News 08-13-2002

Sponsor: Improve the Performance of Your Campus Network

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Computerized Medical School Test Examined

The Association of American Medical Colleges is trying out a computer-based testing (CBT) format for its renowned Medical College Admission Test (MCAT). The computerized exam will be delivered in London, England this Saturday, August 17, 2002 at the same time the traditional paper and pencil-based version of the exam is being administered around the world. "Widespread CBT availability holds the promise of greater flexibility in test scheduling, a shorter testing day, and faster reporting of scores," said Ellen Julian, assistant vice president and director, MCAT. The AAMC picked Prometric, a specialist in CBT and assessment services, to deliver this mini-pilot. Official MCAT Scores for the students taking the CBT version of the exam are expected to be mailed in 30 days, as opposed to the traditional 60 days with the paper and pencil versions.

For more information, visit: http://www.aamc.org/newsroom

Sponsor: Plan Now to Present at Syllabus fall2002

Share your expertise with education technology's leaders when you present at the Syllabus fall2002 conference, November 3-5. At this, Syllabus' 4th annual autumn visit to the Boston area, faculty, administrators and IT professionals will gather at the Boston Marriott Newton Hotel to explore the latest applications of information technology in higher education institutions. Compelling technology topics presented in a collegial atmosphere is the hallmark of Syllabus' Boston conferences. Be there to set the tone with your presentation. Proposals to present at the main conference or to lead a full- or half-day seminar during the pre-conference are due by August 15.

Submission guidelines, content areas and complete details can be found online at http://www.syllabus.com/fall2002/papers.asp

SMU Seeds Texas High School Tech Studies

The Infinity Project, a program sponsored by the Southern Methodist University School of Engineering and Texas Instruments to introduce engineering into the high school curriculum, is now accepting grant applications from public high schools in Texas to offer financial assistance to start the program. The program is funded by the office of Texas Gov. Rick Perry and administered by The Institute for Engineering Education at SMU. The Infinity Project is among the first in the country to help school districts incorporate state-of-the-art engineering and advanced technology into standard high school curricula. It is designed to help students understand the relevance of engineering, science and math, and spur interest in pursuing engineering degrees in college. "Our goal is to bring engineering to every high school in Texas," said Geoffrey Orsak, director of the project.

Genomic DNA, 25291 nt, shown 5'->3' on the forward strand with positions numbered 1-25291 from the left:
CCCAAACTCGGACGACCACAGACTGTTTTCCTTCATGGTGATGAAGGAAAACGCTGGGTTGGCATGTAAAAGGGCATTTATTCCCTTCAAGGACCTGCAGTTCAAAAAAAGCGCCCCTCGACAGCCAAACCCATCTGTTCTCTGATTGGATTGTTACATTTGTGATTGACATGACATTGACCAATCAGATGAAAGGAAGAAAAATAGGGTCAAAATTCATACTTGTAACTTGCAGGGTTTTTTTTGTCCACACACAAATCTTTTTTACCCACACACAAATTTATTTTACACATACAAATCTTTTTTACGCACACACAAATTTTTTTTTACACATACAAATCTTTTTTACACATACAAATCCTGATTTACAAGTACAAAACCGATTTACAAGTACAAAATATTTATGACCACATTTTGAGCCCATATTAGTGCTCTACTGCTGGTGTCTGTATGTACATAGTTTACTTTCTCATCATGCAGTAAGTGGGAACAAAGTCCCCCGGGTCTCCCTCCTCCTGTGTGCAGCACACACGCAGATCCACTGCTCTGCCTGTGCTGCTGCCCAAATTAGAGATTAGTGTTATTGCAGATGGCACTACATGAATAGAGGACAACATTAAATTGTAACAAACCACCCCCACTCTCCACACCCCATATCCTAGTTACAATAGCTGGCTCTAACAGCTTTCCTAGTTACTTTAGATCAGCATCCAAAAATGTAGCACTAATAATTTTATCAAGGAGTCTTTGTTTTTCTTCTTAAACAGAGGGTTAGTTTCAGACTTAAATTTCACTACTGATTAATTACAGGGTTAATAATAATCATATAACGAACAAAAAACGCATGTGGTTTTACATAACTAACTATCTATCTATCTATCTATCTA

For more information, visit: http://www.infinity-project.org

Abilene Internet2 Debuts Next Generation Service

The nationwide Abilene Internet2 backbone network now offers native next generation Internet Protocol (IPv6) service. The deployment makes high-performance IPv6 service available to over 200 Internet2 member institu tions and other research and education institutions across the United States. The deployment in Abilene also marks the first large scale deployment in the United States of native IPv6 on Cisco System's 12000 series routers. Abilene's native IPv6 service complements existing IPv6 deployment in other research and education networks around the world, such as ESnet in the United States, Renater in France, and SURFnet in the Netherlands.

For more information, visit: http://www.internet2.edu/abilene/

Chat U. Will Host Your Recruitment Open House

Tapping into youth mania for chat, electronic and otherwise, several schools have become clients of Chat University, a Web-based chat room service lets college admissions offices invite high school students into online open houses through links from the colleges' Web sites. Chat U. builds the online open houses, helps schools plan and promote the chats, and provides live technical support for the schools and the participants. No other IT support is needed, leaving the schools responsible just for scheduling the events, inviting the participants, and chatting. According to American University, students have even filled out online applications during the chat open houses. "It's been a wonderful addition to our recruitment practices," said AU assistant director of admissions Daniel Creasy, who added that about three-quarters of students who attend its chats subsequently apply for admission.

For more information, visit: http://www.chatuniversity.com

Awards, Deals, Contracts, in Higher Education

-- Third generation (3G) wireless communication service chip maker Mobilepro Corp. signed an agreement with the RF Micr'electronics Lab (RFIC) at the Information and Communications University in South Korea to co-develop a new semiconductor chip. Under the deal, joint engineering teams will devote research and design expertise, staffing, and facilities to develop a radio frequency chipset that supports the W-CDMA standard. It is a required component in consumer handsets and base stations managed by mobile operators to support 3G wireless services.

-- Arizona State University said it has standardized on the Brio Performance Suite for campus-wide business data analysis. The software will help ASU tap a data warehouse to access and report on research, student, financial, facilities, and other operational data. It will produce customized reports from data, from quick tactical reports on line-item spending to allocating resources for students.

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